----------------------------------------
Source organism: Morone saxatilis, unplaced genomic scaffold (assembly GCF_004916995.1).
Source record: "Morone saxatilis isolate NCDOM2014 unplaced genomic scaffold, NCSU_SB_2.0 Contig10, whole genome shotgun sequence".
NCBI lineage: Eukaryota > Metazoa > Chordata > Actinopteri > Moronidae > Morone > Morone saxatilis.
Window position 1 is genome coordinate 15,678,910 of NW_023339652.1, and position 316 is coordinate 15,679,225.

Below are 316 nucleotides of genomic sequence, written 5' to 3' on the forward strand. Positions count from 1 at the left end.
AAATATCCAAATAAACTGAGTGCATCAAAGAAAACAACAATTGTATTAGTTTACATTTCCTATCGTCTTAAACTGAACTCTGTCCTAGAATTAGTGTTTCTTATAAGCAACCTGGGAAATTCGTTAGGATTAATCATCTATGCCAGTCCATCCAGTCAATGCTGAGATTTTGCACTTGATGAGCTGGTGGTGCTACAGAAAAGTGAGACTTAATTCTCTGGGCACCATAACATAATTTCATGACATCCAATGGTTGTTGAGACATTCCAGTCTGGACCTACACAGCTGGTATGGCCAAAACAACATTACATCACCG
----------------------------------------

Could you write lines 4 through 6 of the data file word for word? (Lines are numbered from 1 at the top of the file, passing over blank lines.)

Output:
Window position 1 is genome coordinate 15,678,910 of NW_023339652.1, and position 316 is coordinate 15,679,225.

Below are 316 nucleotides of genomic sequence, written 5' to 3' on the forward strand. Positions count from 1 at the left end.
AAATATCCAAATAAACTGAGTGCATCAAAGAAAACAACAATTGTATTAGTTTACATTTCCTATCGTCTTAAACTGAACTCTGTCCTAGAATTAGTGTTTCTTATAAGCAACCTGGGAAATTCGTTAGGATTAATCATCTATGCCAGTCCATCCAGTCAATGCTGAGATTTTGCACTTGATGAGCTGGTGGTGCTACAGAAAAGTGAGACTTAATTCTCTGGGCACCATAACATAATTTCATGACATCCAATGGTTGTTGAGACATTCCAGTCTGGACCTACACAGCTGGTATGGCCAAAACAACATTACATCACCG